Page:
Coaches face hard enough challenges without guessing how to compensate for drift in their riders’ power meters. Accurate, repeatable power measurement makes top-level training more focused and meaningful.
For coaches, ‘drift’ is a real and important issue. Broadly, drift is the tendency of a measuring instrument to wander off from its settings.
When a power meter is used to measure the outcome of a carefully designed training regime, drift is more than a nuisance. It undermines a strategy and compels the trainer to guess at the true values recorded by the rider. And the higher the rider’s level, the more significant the effect of this guesswork is.
All will know the well-rehearsed maxim of the digital era, ‘garbage in, garbage out’.
Dirty data caused by drift compromises even the best thought-through training strategy.
In a bid to combat this effect, some of the better power meters provide a so-called ‘auto-zeroing’ function to limit drift. This may or may not work. But why not prefer InfoCrank—a power meter that’s accurate by design, and not subject to drift? A power meter that calculates power from first principles, that is, tangential torque x cadence.
Here, our aim is to give you one practical example of how drift, however subtle, undermines the value of the tool used to measure the rider’s power output and compromises a training plan.
One of our sponsored riders (a national champion in his sport) reported this story to us. He was using a power meter that’s claimed to be ‘tried, trusted and true’. For this three-hour ride on an undulating course, he performed three 20-minute intervals at race pace. Intervals of this kind, when prescribed by a coach as part of a training regime, are meant to be carried out at an exact cadence and power level.
The rider was preparing using the key metric of weight/power. On the day, this translated to 263 Watts as measured by InfoCrank.
The other power meter read 245 W for the first interval. This upset the rider because he thought the PM was accurate. (A clever algorithm supposedly compensates for the inaccuracies introduced by measuring elsewhere than at the crank, in the direct load path.)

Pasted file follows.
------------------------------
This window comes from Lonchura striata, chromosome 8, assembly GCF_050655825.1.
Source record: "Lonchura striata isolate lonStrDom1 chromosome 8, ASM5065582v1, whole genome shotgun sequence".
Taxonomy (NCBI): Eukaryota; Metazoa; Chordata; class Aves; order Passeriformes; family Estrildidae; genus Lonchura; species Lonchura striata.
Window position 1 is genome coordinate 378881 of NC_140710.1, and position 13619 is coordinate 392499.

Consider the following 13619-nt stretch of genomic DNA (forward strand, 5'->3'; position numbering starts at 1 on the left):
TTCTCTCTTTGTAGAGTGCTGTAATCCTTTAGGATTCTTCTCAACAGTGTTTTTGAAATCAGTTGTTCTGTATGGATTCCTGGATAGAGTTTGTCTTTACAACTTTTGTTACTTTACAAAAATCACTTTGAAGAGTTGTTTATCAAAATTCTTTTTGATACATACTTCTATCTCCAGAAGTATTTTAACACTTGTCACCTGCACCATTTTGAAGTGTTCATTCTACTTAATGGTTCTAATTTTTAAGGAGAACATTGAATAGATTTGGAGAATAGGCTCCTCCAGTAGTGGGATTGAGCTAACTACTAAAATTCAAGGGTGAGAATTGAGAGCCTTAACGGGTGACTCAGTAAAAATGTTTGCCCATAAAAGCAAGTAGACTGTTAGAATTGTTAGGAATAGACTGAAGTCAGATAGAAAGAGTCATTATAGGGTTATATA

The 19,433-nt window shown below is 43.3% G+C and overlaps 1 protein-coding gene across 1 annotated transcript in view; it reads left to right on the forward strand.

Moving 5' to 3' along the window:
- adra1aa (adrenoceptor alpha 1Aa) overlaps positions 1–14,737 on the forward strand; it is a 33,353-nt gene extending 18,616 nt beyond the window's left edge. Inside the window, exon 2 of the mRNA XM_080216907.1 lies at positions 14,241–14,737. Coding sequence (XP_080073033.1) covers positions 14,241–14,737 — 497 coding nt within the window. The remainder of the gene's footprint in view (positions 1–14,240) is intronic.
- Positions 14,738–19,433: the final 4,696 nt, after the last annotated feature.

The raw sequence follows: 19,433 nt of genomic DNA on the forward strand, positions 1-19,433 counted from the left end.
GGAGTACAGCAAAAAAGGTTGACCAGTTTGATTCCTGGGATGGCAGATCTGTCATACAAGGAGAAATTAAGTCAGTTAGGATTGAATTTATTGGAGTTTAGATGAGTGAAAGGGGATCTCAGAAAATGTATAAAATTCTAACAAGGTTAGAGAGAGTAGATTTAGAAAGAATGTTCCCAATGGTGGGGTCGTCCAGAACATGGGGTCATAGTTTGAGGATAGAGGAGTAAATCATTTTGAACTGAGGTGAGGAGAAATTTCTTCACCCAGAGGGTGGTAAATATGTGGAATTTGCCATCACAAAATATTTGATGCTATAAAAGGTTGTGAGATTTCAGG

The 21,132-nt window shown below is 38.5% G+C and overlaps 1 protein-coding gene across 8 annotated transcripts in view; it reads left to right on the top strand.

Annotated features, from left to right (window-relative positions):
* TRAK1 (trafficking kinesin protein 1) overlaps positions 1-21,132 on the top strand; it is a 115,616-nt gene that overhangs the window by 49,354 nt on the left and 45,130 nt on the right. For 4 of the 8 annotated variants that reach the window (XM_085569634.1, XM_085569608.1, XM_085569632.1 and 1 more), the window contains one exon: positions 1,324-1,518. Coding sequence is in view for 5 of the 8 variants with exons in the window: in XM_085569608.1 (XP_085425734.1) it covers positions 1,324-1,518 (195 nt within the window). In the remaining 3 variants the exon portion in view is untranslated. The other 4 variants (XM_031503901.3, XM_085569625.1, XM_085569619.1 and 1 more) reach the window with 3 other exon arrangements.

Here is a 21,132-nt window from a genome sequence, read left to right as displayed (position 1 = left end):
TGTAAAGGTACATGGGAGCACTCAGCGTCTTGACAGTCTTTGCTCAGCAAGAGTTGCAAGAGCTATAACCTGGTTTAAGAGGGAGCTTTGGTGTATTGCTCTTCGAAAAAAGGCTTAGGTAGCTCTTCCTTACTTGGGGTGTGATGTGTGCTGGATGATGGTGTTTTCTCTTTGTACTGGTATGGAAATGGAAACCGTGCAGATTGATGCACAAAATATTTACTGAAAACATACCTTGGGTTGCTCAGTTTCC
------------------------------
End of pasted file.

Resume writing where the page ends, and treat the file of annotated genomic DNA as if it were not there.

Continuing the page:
There was another problem with the measurement: the actual average cadence for the first 20-minute interval, measured by InfoCrank, was 89 rpm. The other PM recorded a cadence of 95 rpm. Anyone in serious training knows this is quite a different style of riding!
When speaking to coaches, we find they often suggest results like these are not really significant. They say, and their clients echo it (reviewers too): ‘As long as the numbers are consistent, it’s OK!’
We say that’s not OK. Let’s see how the rest of the training session pans out.
The data from the rider’s second interval was similar to the first (relatively speaking). Power was still lower than actual, varying 0.5% from its first reading. This meant that the wattage had drifted 0.5% during the rest period—not much to worry about.
More important, though, was that the cadence reading on the other PM had also drifted. Now it was almost accurate. In the first interval, it was out by 5.6% compared to InfoCrank, this time it was out by only 1.1%. The rider was actually riding at the same cadence (1 rpm different over 20 minutes) in interval two compared to interval one, but the other PM suggested he was riding 7 rpm slower!
In interval three, results were problematic. The other PM now had a variance of >3% compared to its previous reading. This nullifies the vague notion that the coach can infer true output because this PM measures consistently low. The third interval had varied by nearly 3.5% from the first interval. Just for clarification, the rider’s actual power had decreased slightly in the final interval by just over 2.5%, but the PM measured his power as increasing by 0.4%. That is not consistency—it’s drift!
Just as in virtually all areas of life that involve measurement (speed in the car, weight on your bathroom scales, telling the time), the measurement of human power output on a bicycle evolves—from an approximation using indirect methods, to highly accurate (and technically correct) direct measurement.
Few in the coaching community will disagree that, to improve human performance, we must prefer accurate power measurement. With InfoCrank, that is now available, and at a price comparable to that of first-generation indirect systems.
We say the argument for ‘consistency’ is contrived and specious. Close examination of just this one outdoor, real-world training ride shows it’s nonsense.
Coaches—dump those worn-out ideas! It’s time to engage with and embrace accuracy!
*The raw data from the comparison ride over three hours with 3 x 20 minute intervals is below. Only the data for the intervals was reviewed for this article.
For complete transparency: This article in its draft form was sent to the athlete for comment. He agreed with the summary of the data. However, he decided to do another test, this time indoors—it is the middle of winter here. We have not analysed the drift of this recent 1hr 45min ride, but the average deviation of the other PM is minus 3.5% compared to the same InfoCrank. As with the initial test, the athlete wrote that he believed the PM was also more erratic than the InfoCrank—that is, greater deviation.